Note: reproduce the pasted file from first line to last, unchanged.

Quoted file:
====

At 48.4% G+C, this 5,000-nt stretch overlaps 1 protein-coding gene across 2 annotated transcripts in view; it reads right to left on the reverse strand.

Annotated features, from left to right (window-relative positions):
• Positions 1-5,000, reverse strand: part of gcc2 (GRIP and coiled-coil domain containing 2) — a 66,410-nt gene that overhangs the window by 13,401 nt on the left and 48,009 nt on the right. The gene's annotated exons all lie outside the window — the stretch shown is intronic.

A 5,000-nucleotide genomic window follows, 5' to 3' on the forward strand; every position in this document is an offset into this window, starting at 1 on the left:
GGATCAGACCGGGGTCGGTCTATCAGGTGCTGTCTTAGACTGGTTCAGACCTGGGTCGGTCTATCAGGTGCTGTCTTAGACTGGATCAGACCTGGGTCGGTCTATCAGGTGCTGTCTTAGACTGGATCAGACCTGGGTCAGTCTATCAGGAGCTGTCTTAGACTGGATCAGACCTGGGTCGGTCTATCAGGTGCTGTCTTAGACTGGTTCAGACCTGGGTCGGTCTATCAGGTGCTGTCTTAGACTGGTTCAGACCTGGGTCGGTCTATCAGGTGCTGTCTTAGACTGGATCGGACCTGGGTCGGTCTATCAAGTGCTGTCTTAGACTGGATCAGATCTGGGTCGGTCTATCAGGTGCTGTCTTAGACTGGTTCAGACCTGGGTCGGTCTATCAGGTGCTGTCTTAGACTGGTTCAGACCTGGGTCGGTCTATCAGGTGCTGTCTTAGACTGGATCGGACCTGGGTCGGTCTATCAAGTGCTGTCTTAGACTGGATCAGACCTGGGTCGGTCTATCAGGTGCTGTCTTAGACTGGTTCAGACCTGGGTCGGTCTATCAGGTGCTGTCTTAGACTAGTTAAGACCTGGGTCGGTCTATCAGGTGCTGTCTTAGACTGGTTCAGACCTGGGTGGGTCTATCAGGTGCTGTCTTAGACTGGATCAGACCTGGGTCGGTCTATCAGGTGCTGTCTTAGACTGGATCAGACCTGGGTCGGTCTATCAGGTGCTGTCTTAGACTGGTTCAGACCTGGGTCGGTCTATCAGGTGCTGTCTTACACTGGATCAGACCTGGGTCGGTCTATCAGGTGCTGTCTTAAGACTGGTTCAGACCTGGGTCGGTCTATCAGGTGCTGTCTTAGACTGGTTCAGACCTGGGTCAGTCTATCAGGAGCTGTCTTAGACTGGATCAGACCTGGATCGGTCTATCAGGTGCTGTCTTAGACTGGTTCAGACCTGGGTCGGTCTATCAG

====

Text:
At 48.4% G+C, this 5,000-nt stretch overlaps 1 protein-coding gene across 2 annotated transcripts in view; it reads right to left on the reverse strand.

Annotated features, from left to right (window-relative positions):
• Positions 1-5,000, reverse strand: part of gcc2 (GRIP and coiled-coil domain containing 2) — a 66,410-nt gene that overhangs the window by 13,401 nt on the left and 48,009 nt on the right. The gene's annotated exons all lie outside the window — the stretch shown is intronic.

A 5,000-nucleotide genomic window follows, 5' to 3' on the forward strand; every position in this document is an offset into this window, starting at 1 on the left:
GGATCAGACCGGGGTCGGTCTATCAGGTGCTGTCTTAGACTGGTTCAGACCTGGGTCGGTCTATCAGGTGCTGTCTTAGACTGGATCAGACCTGGGTCGGTCTATCAGGTGCTGTCTTAGACTGGATCAGACCTGGGTCAGTCTATCAGGAGCTGTCTTAGACTGGATCAGACCTGGGTCGGTCTATCAGGTGCTGTCTTAGACTGGTTCAGACCTGGGTCGGTCTATCAGGTGCTGTCTTAGACTGGTTCAGACCTGGGTCGGTCTATCAGGTGCTGTCTTAGACTGGATCGGACCTGGGTCGGTCTATCAAGTGCTGTCTTAGACTGGATCAGATCTGGGTCGGTCTATCAGGTGCTGTCTTAGACTGGTTCAGACCTGGGTCGGTCTATCAGGTGCTGTCTTAGACTGGTTCAGACCTGGGTCGGTCTATCAGGTGCTGTCTTAGACTGGATCGGACCTGGGTCGGTCTATCAAGTGCTGTCTTAGACTGGATCAGACCTGGGTCGGTCTATCAGGTGCTGTCTTAGACTGGTTCAGACCTGGGTCGGTCTATCAGGTGCTGTCTTAGACTAGTTAAGACCTGGGTCGGTCTATCAGGTGCTGTCTTAGACTGGTTCAGACCTGGGTGGGTCTATCAGGTGCTGTCTTAGACTGGATCAGACCTGGGTCGGTCTATCAGGTGCTGTCTTAGACTGGATCAGACCTGGGTCGGTCTATCAGGTGCTGTCTTAGACTGGTTCAGACCTGGGTCGGTCTATCAGGTGCTGTCTTACACTGGATCAGACCTGGGTCGGTCTATCAGGTGCTGTCTTAAGACTGGTTCAGACCTGGGTCGGTCTATCAGGTGCTGTCTTAGACTGGTTCAGACCTGGGTCAGTCTATCAGGAGCTGTCTTAGACTGGATCAGACCTGGATCGGTCTATCAGGTGCTGTCTTAGACTGGTTCAGACCTGGGTCGGTCTATCAG